Sunday, September 29, 2013

Why I'm not an Apple Fan (but it's okay that you are) PT 1

This will be part 1 in a series.

By splitting this into multiple posts, I hope to encourage dialogue. If you've got a counter argument against something I've written, please feel free to share it in the comments. I welcome discourse, and the opinions presented herein are solely my own.

I have a confession:

Image: OpenClipArt.org
I have a deep, dark secret to confess: I'm not an Apple person. I've worked with many different platforms (PC, Apple, Linux and Android), and I've found a way that works for me. Way back when, I started with an Apple II E. Then a Macintosh Classic. I now have two computers running Windows 7, a netbook running Chromium OS, a few routers running Linux, an Android smart phone and an Android tablet. I have them all set up the way I like, and everything works well for me.

Now that I'm teaching in a 1:1 program using MacBooks, I'm getting used to using OS X once again. I've had plenty of experience using Apple products (my first computer was an Apple II E way back when), and I've burnt through more than a couple MacBooks in my day. I'm perfectly comfortable using the Apple platform - it's just not my personal preference when making purchasing decisions.

A disclaimer before I rant...

There are plenty of people out there who love Apple products. I get it. They're renowned for their software design and for their incredible marketing. I hear it all the time from colleagues and friends: "Apple stuff just works." Yes, it does. They've got a polished product that plays nicely with other Apple stuff. I've even got an Airport Express that I use to stream music to my stereo. Their innovation and implementation really can't be beat from a usability standpoint.

I've heard all that before, and you'll get no argument from me.


On a personal level, there are several reasons for why I prefer other platforms when making personal purchasing decisions. I'll explain a few here:

Apple is a closed ecosystem.


Image: OpenClipArt.org

Apple products work very nicely with other Apple products. Chances are, if you're running an all-Apple household, things work very well. However, getting Apple to work well with non-Apple can be tricky, and in many cases, I believe that people will likely prefer to just stick with Apple. I have many frustrating stories of my experiences trying to get Apple stuff to work well with my other devices. Backing up to non-Apple hard disks, connecting Apple wireless clients to non-Apple networks, managing Apple hardware from non-Apple hardware... The list goes on and on. It's just plain unpleasant to try to integrate a "cross-pollinated" household. In my own experience and my own opinion, Apple appears to prefer that their users stick exclusively with Apple products, and I understand the motivation. They want to ensure their customers have a good experience with the product.

I've experienced "engineered obsolescence"


Image: OpenClipArt.org
I have an older Airport Express. For those unfamiliar with the product, it is used as a wireless access point, but can also serve as a connection for wireless printing and streaming music through AirPLay. A great concept, and I absolutely love what it can do. However, it is old. I bought it in 2004, it runs 802.11b/g, and it's been used quite a lot. I no longer use it as an access point - its sole function is to stream audio. Apple has, with its recent updates to the Airport Admin Utility, disabled administration of this device. I'm not sure what the justification is, but having an old piece of equipment appears to be enough of a problem for Apple to actively remove the utility that allows it to function. I have no argument against this! I get that companies must eventually discontinue support for old devices. However, cutting off the ability to manage a device that's old just strikes me as engineered obsolescence - the purposeful rendering of a piece of hardware as obsolete based on its age. There is no link on their website to obtain the utility to manage an old device. I've still been able to use it, but not without carefully applying a workaround.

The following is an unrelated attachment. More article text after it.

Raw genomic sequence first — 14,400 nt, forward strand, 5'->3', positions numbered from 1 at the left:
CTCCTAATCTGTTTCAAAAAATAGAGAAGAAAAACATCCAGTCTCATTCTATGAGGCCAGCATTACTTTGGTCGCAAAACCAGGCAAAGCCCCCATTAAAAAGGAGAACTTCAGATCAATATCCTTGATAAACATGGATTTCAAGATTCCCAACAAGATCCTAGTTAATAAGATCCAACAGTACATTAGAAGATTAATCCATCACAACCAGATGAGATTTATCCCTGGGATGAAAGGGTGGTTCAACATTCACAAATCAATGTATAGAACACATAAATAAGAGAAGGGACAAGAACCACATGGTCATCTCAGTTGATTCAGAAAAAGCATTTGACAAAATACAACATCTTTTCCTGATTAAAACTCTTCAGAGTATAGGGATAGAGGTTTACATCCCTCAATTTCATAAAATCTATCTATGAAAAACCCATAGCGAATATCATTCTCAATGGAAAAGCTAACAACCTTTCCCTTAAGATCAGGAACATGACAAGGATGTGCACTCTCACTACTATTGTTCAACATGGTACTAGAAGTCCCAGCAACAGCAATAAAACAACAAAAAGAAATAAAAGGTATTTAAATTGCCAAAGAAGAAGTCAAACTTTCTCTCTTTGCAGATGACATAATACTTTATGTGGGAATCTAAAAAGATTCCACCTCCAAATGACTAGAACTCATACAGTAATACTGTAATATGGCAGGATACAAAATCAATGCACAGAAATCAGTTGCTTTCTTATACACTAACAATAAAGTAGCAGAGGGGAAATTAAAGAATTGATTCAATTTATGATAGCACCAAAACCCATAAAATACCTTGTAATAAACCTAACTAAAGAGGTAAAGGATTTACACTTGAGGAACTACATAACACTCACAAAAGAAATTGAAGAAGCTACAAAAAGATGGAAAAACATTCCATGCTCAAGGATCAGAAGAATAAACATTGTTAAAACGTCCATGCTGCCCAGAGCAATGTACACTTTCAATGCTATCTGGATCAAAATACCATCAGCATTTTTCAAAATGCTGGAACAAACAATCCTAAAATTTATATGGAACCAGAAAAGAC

It's all "locked down"

Image: OpenClipArt.org

Anything you want your Apple to do with other Apple stuff, there's a good chance it'll do it. Little configuration, easy to implement, and everything's up and running. But if you want to get your Apple stuff working with non-Apple products, chances are you'll have to jump through a few hoops to get it to do what you want. That's not unheard of - getting things to talk to one another when they're from different manufacturers can be challenging no matter what platform you're using. However, I've found that Apple stuff tends to be even more finicky than all my other tech products.

And then there's the matter of my personal alignment with the open-source philosophy. Apple is, to me, the antithesis of open-source. They keep a very tight leash on what's allowed. This means that the quality control is high, but at the sacrifice of freedom to innovate. It can be difficult to develop products for Apple if you're not licensed (and it's expensive to get licensed). This effectively reduces the number of people actively developing new ideas on the Apple platform, and to me, that's an outdated business model.

To conclude part 1, I offer this nugget of wisdom: if you're looking for something that will work as advertised, and you're not too concerned about going beyond what the manufacturer has envisioned, then by all means, go with an Apple product (if that's your choice). I promise I won't hold it against you.

However, if you're like me, and you want to explore the potential of what your hardware could do, rather than just what is can do, then you might want to consider an alternative.

Stay tuned for part 2 of this series...